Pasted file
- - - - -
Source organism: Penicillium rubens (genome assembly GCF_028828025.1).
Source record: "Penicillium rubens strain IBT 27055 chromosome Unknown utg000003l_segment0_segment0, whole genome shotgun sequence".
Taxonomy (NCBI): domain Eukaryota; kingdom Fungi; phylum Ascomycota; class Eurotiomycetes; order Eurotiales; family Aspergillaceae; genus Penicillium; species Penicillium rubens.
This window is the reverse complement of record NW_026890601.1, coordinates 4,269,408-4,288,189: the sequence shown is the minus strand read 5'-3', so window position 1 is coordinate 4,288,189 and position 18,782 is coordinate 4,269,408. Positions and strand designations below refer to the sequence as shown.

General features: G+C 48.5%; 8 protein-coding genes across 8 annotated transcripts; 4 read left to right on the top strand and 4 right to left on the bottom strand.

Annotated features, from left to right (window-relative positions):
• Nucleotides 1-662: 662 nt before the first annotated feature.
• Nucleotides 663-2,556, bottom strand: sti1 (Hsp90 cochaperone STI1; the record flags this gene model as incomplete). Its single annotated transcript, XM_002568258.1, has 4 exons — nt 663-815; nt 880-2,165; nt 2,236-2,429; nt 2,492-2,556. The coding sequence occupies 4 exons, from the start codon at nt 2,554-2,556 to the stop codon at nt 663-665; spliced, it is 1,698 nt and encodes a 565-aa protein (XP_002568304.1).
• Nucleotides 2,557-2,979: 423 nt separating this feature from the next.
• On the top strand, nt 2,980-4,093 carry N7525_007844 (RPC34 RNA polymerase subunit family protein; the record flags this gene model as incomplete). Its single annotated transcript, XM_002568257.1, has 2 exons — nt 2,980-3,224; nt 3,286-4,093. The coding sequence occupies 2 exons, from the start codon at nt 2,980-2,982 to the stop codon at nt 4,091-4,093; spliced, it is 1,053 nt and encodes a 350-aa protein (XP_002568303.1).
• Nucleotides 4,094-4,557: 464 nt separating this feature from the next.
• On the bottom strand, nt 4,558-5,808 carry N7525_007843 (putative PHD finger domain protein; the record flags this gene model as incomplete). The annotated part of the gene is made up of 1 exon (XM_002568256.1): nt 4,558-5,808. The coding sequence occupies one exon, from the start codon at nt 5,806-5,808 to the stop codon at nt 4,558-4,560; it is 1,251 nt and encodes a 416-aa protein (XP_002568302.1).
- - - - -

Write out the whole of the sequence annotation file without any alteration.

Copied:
Source organism: Penicillium rubens (genome assembly GCF_028828025.1).
Source record: "Penicillium rubens strain IBT 27055 chromosome Unknown utg000003l_segment0_segment0, whole genome shotgun sequence".
Taxonomy (NCBI): domain Eukaryota; kingdom Fungi; phylum Ascomycota; class Eurotiomycetes; order Eurotiales; family Aspergillaceae; genus Penicillium; species Penicillium rubens.
This window is the reverse complement of record NW_026890601.1, coordinates 4,269,408-4,288,189: the sequence shown is the minus strand read 5'-3', so window position 1 is coordinate 4,288,189 and position 18,782 is coordinate 4,269,408. Positions and strand designations below refer to the sequence as shown.

General features: G+C 48.5%; 8 protein-coding genes across 8 annotated transcripts; 4 read left to right on the top strand and 4 right to left on the bottom strand.

Annotated features, from left to right (window-relative positions):
• Nucleotides 1-662: 662 nt before the first annotated feature.
• Nucleotides 663-2,556, bottom strand: sti1 (Hsp90 cochaperone STI1; the record flags this gene model as incomplete). Its single annotated transcript, XM_002568258.1, has 4 exons — nt 663-815; nt 880-2,165; nt 2,236-2,429; nt 2,492-2,556. The coding sequence occupies 4 exons, from the start codon at nt 2,554-2,556 to the stop codon at nt 663-665; spliced, it is 1,698 nt and encodes a 565-aa protein (XP_002568304.1).
• Nucleotides 2,557-2,979: 423 nt separating this feature from the next.
• On the top strand, nt 2,980-4,093 carry N7525_007844 (RPC34 RNA polymerase subunit family protein; the record flags this gene model as incomplete). Its single annotated transcript, XM_002568257.1, has 2 exons — nt 2,980-3,224; nt 3,286-4,093. The coding sequence occupies 2 exons, from the start codon at nt 2,980-2,982 to the stop codon at nt 4,091-4,093; spliced, it is 1,053 nt and encodes a 350-aa protein (XP_002568303.1).
• Nucleotides 4,094-4,557: 464 nt separating this feature from the next.
• On the bottom strand, nt 4,558-5,808 carry N7525_007843 (putative PHD finger domain protein; the record flags this gene model as incomplete). The annotated part of the gene is made up of 1 exon (XM_002568256.1): nt 4,558-5,808. The coding sequence occupies one exon, from the start codon at nt 5,806-5,808 to the stop codon at nt 4,558-4,560; it is 1,251 nt and encodes a 416-aa protein (XP_002568302.1).